meagre


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mea·ger

also mea·gre  (mē′gər)
adj.
1. Deficient in quantity, fullness, or extent; scanty.
2. Deficient in richness, fertility, or vigor; feeble: the meager soil of an eroded plain.
3. Having little flesh; lean.

[Middle English megre, thin, from Old French, from Latin macer; see māk- in Indo-European roots.]

mea′ger·ly adv.
mea′ger·ness n.

meagre

(ˈmiːɡə) or

meager

adj
1. deficient in amount, quality, or extent
2. thin or emaciated
3. lacking in richness or strength
[C14: from Old French maigre, from Latin macer lean, poor]
ˈmeagrely, ˈmeagerly adv
ˈmeagreness, ˈmeagerness n
ThesaurusAntonymsRelated WordsSynonymsLegend:
Adj.1.meagre - deficient in amount or quality or extentmeagre - deficient in amount or quality or extent; "meager resources"; "meager fare"
scarce - deficient in quantity or number compared with the demand; "fresh vegetables were scarce during the drought"
minimal, minimum - the least possible; "needed to enforce minimal standards"; "her grades were minimal"; "minimum wage"; "a minimal charge for the service"
insufficient, deficient - of a quantity not able to fulfill a need or requirement; "insufficient funds"

meagre

Translations
هَزيل، ضئيل
hubenýskrovný
ringe
magur; rÿr, fátæklegur
skurdumasskurdusskurdžiai
nepietiekamsvājš

meagre

meager (US) [ˈmiːgəʳ] ADJ [amount, salary, rations] → escaso, exiguo
he eked out a meagre existence as a labourera duras penas se ganaba la vida trabajando de peón
his salary is a meagre £350 a monthgana unas míseras 350 libras al mes

meagre

[ˈmiːgər] (British) meager (US) adj [supply, resources, pay rise] → maigre before n

meagre

, (US) meager
adj
spärlich; amount, crowdkläglich; mealdürftig, kärglich; to eke out a meagre existenceein kümmerliches Dasein fristen; he earns a meagre £500 a monther verdient magere or mickrige (inf)£ 500 im Monat
(liter: = lean) → hager

meagre

meager (Am) [ˈmiːgəʳ] adjmagro/a

meagre

(American) meager (ˈmiːgə) adjective
poor or not enough. meagre earnings.
ˈmeagrely adverb
ˈmeagreness noun
References in classic literature ?
Meagre, indeed, and cold, was the sympathy that a transgressor might look for, from such bystanders, at the scaffold.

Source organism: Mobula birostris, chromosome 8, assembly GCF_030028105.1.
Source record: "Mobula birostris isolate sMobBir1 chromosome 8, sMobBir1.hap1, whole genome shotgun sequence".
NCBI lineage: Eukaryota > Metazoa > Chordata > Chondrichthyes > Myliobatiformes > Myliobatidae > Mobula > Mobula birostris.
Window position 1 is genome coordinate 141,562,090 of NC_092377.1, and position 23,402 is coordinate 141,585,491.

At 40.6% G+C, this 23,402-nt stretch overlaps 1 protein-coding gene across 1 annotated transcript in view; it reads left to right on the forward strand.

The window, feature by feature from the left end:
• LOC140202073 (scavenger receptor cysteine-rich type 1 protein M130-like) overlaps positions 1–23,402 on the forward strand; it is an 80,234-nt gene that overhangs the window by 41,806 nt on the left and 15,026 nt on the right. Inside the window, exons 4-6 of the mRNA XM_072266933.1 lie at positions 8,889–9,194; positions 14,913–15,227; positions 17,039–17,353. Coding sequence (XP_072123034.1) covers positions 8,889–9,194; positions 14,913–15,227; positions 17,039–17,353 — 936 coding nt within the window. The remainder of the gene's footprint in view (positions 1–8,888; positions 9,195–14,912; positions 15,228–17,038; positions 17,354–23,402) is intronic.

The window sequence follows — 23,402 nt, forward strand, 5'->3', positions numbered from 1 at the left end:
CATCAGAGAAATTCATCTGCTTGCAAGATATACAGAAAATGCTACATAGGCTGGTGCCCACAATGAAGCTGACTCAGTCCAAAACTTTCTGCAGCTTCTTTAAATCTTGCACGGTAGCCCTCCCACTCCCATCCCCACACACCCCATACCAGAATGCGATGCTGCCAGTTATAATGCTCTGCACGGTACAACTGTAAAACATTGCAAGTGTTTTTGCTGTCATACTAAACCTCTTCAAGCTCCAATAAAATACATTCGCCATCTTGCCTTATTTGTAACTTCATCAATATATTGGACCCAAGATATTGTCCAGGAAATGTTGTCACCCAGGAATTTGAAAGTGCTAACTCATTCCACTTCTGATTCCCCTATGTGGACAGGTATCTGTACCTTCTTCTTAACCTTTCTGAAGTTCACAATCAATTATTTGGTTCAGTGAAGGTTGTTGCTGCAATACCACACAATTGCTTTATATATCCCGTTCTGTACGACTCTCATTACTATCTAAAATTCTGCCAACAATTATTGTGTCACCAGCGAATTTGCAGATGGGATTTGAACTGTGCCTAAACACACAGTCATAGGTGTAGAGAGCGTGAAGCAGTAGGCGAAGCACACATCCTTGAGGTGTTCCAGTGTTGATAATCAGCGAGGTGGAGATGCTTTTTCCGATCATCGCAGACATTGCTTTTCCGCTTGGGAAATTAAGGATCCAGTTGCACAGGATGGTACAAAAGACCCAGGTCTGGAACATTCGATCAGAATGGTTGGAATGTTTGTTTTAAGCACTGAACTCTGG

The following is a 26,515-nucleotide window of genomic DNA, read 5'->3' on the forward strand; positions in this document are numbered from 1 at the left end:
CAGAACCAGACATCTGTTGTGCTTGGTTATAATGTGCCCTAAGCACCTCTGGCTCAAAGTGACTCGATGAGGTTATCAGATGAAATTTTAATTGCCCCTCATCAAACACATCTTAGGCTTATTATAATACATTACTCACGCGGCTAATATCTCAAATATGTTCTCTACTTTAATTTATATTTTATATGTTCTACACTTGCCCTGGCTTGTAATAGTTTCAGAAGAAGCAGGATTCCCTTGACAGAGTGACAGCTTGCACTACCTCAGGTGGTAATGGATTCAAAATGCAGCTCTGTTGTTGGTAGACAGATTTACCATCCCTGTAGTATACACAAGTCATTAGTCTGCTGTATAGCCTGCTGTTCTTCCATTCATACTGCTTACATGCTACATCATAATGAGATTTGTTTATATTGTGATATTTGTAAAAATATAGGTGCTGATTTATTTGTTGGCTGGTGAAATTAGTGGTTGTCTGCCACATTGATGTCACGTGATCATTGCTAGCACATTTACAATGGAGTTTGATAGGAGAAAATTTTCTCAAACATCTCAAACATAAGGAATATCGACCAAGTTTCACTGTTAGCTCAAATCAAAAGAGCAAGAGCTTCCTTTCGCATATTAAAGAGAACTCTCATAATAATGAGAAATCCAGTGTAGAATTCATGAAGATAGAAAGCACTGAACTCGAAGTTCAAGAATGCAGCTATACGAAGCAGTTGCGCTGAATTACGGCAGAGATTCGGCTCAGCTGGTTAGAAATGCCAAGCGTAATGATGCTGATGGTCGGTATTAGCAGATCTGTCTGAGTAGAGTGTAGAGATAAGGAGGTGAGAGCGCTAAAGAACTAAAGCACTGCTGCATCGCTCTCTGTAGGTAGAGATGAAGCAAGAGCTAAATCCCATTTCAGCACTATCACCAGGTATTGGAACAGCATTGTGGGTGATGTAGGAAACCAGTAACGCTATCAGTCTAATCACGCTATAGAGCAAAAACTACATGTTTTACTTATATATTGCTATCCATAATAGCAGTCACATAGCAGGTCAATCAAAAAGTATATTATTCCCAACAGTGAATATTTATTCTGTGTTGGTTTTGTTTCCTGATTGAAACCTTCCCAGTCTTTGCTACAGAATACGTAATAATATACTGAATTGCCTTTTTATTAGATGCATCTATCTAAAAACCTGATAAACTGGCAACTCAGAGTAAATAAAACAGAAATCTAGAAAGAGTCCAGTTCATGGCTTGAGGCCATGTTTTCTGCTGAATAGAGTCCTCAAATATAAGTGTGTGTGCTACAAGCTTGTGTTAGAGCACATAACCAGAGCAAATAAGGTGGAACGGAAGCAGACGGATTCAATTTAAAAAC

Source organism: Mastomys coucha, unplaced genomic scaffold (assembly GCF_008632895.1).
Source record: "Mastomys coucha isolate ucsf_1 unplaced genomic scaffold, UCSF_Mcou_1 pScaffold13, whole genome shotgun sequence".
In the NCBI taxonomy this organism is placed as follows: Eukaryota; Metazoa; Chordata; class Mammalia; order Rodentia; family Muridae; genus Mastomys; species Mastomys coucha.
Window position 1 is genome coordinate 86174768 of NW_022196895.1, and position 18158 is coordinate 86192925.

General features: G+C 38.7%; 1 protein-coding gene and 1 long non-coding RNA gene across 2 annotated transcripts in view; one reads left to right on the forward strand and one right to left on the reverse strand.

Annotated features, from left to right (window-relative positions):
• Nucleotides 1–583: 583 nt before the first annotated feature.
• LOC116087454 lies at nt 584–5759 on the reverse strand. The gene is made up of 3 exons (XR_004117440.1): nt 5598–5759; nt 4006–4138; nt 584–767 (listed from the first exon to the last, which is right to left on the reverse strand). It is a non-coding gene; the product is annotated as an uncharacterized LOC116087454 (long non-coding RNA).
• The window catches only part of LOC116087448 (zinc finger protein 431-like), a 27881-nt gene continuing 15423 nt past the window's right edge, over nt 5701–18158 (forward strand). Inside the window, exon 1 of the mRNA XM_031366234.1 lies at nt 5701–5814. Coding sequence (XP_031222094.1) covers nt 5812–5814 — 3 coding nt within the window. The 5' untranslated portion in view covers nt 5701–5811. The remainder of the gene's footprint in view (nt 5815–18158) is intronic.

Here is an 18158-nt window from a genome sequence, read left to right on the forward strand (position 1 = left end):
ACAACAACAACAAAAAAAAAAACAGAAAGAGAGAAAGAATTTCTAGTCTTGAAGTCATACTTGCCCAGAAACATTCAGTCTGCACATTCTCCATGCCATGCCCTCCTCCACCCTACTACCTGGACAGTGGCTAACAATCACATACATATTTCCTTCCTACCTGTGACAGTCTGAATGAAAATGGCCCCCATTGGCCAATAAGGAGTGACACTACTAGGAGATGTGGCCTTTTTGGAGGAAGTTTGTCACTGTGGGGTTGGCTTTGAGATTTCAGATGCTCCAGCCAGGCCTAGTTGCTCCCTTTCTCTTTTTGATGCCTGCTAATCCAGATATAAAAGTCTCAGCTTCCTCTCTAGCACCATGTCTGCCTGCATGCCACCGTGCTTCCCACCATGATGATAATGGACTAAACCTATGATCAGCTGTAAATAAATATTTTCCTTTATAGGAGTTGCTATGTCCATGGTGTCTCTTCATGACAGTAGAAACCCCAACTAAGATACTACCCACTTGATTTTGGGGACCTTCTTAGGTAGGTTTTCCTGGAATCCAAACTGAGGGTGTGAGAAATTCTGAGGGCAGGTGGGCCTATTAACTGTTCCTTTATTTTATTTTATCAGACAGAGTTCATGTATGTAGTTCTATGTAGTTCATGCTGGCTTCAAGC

Men may seem detestable as joint stock-companies and nations; knaves, fools, and murderers there may be; men may have mean and meagre faces; but man, in the ideal, is so noble and so sparkling, such a grand and glowing creature, that over any ignominious blemish in him all his fellows should run to throw their costliest robes.
If the only whales that thus sank were old, meagre, and broken-hearted creatures, their pads of lard diminished and all their bones heavy and rheumatic; then you might with some reason assert that this sinking is caused by an uncommon specific gravity in the fish so sinking, consequent upon this absence of buoyant matter in him.
Fearful, however, of losing this first and only opportunity of relieving my grief by imparting it, I, after a disturbed pause, contrived to frame a meagre, though, as far as it went, true response.
The butcher and the porkman painted up, only the leanest scrags of meat; the baker, the coarsest of meagre loaves.
Here he produced a decanter of curiously light wine, and a block of curiously heavy cake, and administered instalments of those dainties to the young people: at the same time, sending out a meagre servant to offer a glass of something to the postboy, who answered that he thanked the gentleman, but if it was the same tap as he had tasted before, he had rather not.
Not that it was one of those barren parishes lying on the outskirts of civilization--inhabited by meagre sheep and thinly-scattered shepherds: on the contrary, it lay in the rich central plain of what we are pleased to call Merry England, and held farms which, speaking from a spiritual point of view, paid highly-desirable tithes.
It seems that, after all his deadly menaces against the Abbot of Saint Edmund's, Athelstane's spirit of revenge, what between the natural indolent kindness of his own disposition, what through the prayers of his mother Edith, attached, like most ladies, (of the period,) to the clerical order, had terminated in his keeping the Abbot and his monks in the dungeons of Coningsburgh for three days on a meagre diet.
There was a meagre portico of four columns, painted red, and a plain pediment, painted yellow.
The first man I saw was of a meagre aspect, with sooty hands and face, his hair and beard long, ragged, and singed in several places.
He made no answer, but sat down to his meagre meal.
Our house was perpetually surrounded by some of those unhappy people, whom want had compelled to abandon their habitations, and whose pale cheeks and meagre bodies were undeniable proofs of their misery and distress.